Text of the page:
There may well come a day when we’re really able to do something truly unprecedented, that has never been done before in the history of the universe. Until then, we’re playing catch-up, taking laws the universe has tested extensively and making them legible, getting humanity that much closer to understanding physics that, somewhere out there, already exists.

# Why a New Particle Matters

A while back, when the MiniBoone experiment announced evidence for a sterile neutrino, I was excited. It’s still not clear whether they really found something, here’s an article laying out the current status. If they did, it would be a new particle beyond those predicted by the Standard Model, something like the neutrinos but which doesn’t interact with any of the fundamental forces except gravity.

At the time, someone asked me why this was so exciting. Does it solve the mystery of dark matter, or any other long-standing problems?

The sterile neutrino MiniBoone is suggesting isn’t, as far as I’m aware, a plausible candidate for dark matter. It doesn’t solve any long-standing problems (for example, it doesn’t explain why the other neutrinos are so much lighter than other particles). It would even introduce new problems of its own!

It still matters, though. One reason, which I’ve talked about before, is that each new type of particle implies a new law of nature, a basic truth about the universe that we didn’t know before. But there’s another reason why a new particle matters.

There’s a malaise in particle physics. For most of the twentieth century, theory and experiment were tightly linked. Unexpected experimental results would demand new theory, which would in turn suggest new experiments, driving knowledge forward. That mostly stopped with the Standard Model. There are a few lingering anomalies, like the phenomena we attribute to dark matter, that show the Standard Model can’t be the full story. But as long as every other experiment fits the Standard Model, we have no useful hints about where to go next. We’re just speculating, and too much of that warps the field.

Critics of the physics mainstream pick up on this, but I’m not optimistic about what I’ve seen of their solutions. Peter Woit has suggested that physics should emulate the culture of mathematics, caring more about rigor and being more careful to confirm things before speaking. The title of Sabine Hossenfelder’s “Lost in Math” might suggest the opposite, but I get the impression she’s arguing for something similar: that particle physicists have been using sloppy arguments and should clean up their act, taking foundational problems seriously and talking to philosophers to help clarify their ideas.

Rigor and clarity are worthwhile, but the problems they’ll solve aren’t the ones causing the malaise. If there are problems we can expect to solve just by thinking better, they’re problems that we found by thinking in the first place: quantum gravity theories that stop making sense at very high energies, paradoxical thought experiments with black holes. There, rigor and clarity can matter: to some extent they’re already there, but I can appreciate the argument that it’s not yet nearly enough.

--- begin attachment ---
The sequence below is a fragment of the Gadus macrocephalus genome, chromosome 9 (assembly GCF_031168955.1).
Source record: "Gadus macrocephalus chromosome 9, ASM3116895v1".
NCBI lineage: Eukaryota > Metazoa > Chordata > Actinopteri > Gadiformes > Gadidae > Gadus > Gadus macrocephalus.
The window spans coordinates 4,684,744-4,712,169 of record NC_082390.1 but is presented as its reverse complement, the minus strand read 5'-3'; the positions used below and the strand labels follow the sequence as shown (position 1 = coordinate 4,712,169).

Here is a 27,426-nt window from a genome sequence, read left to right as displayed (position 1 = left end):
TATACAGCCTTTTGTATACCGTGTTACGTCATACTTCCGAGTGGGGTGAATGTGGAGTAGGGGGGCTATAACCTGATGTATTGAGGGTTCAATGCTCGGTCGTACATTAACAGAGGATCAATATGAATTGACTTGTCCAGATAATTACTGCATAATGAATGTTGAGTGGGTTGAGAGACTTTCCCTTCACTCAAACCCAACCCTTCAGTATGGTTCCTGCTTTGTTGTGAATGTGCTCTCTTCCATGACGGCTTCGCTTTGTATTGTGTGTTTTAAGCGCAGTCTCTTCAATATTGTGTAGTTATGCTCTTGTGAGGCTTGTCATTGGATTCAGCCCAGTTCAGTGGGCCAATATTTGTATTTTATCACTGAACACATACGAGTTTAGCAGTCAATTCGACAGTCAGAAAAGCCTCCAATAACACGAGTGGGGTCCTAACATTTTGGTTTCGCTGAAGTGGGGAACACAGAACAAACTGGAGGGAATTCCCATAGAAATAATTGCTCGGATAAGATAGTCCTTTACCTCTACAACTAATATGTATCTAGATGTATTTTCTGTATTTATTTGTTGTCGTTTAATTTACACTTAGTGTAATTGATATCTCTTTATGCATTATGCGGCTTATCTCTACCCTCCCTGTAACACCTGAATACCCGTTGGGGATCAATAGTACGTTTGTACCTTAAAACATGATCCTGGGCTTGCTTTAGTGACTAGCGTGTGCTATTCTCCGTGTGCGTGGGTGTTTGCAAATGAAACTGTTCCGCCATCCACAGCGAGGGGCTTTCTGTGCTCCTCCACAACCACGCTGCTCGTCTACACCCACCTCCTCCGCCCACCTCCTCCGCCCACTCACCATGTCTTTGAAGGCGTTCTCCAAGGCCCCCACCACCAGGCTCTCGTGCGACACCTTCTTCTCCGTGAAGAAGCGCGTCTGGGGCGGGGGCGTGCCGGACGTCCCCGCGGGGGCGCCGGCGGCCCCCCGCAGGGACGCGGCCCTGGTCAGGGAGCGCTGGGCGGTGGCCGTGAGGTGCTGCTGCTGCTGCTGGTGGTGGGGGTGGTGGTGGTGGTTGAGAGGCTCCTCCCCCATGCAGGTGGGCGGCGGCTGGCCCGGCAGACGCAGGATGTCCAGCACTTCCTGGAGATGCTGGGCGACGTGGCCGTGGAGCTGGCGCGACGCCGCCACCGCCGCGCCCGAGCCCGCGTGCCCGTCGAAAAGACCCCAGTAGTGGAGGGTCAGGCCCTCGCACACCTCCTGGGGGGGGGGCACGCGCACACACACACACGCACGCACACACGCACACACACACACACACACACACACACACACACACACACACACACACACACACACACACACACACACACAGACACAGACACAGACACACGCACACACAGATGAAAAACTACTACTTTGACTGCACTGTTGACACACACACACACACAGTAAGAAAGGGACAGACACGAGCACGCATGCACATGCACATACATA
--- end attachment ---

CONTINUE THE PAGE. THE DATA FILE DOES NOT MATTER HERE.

What rigor and clarity won’t do is make physics feel (and function) like it did in the twentieth century. For that, we need new evidence: experiments that disobey the Standard Model, and do it in a clear enough way that we can’t just chalk it up to predictable errors. We need a new particle, or something like it. Without that, our theories are most likely underdetermined by the data, and anything we propose is going to be subjective. Our subjective judgements may get better, we may get rid of the worst-justified biases, but at the end of the day we still won’t have enough information to actually make durable progress.

That’s not a popular message, in part, because it’s not something we can control. There’s a degree of helplessness in realizing that if nature doesn’t throw us a bone then we’ll probably just keep going in circles forever. It’s not the kind of thing that lends itself to a pithy blog post.

If there’s something we can do, it’s to keep our eyes as open as possible, to make sure we don’t miss nature’s next hint. It’s why people are getting excited about low-energy experiments, about precision calculations, about LIGO. Even this seemingly clickbaity proposal that dark matter killed the dinosaurs is motivated by the same sort of logic: if the only evidence for dark matter we have is gravitational, what can gravitational evidence tell us about what it’s made of? In each case, we’re trying to widen our net, to see new phenomena we might have missed.

I suspect that’s why this reviewer was disappointed that Hossenfelder’s book lacked a vision for the future. It’s not that the book lacked any proposals whatsoever. But it lacked this kind of proposal, of a new place to look, where new evidence, and maybe a new particle, might be found. Without that we can still improve things, we can still make progress on deep fundamental mathematical questions, we can kill off the stupidest of the stupid arguments. But the malaise won’t lift, we won’t get back to the health of twentieth century physics. For that, we need to see something new.

# Quelques Houches

For the last two weeks I’ve been at Les Houches, a village in the French Alps, for the Summer School on Structures in Local Quantum Field Theory.

To assist, we have a view of some very large structures in local quantum field theory

Les Houches has a long history of prestigious summer schools in theoretical physics, going back to the activity of Cécile DeWitt-Morette after the second world war. This was more of a workshop than a “school”, though: each speaker gave one talk, and they weren’t really geared for students.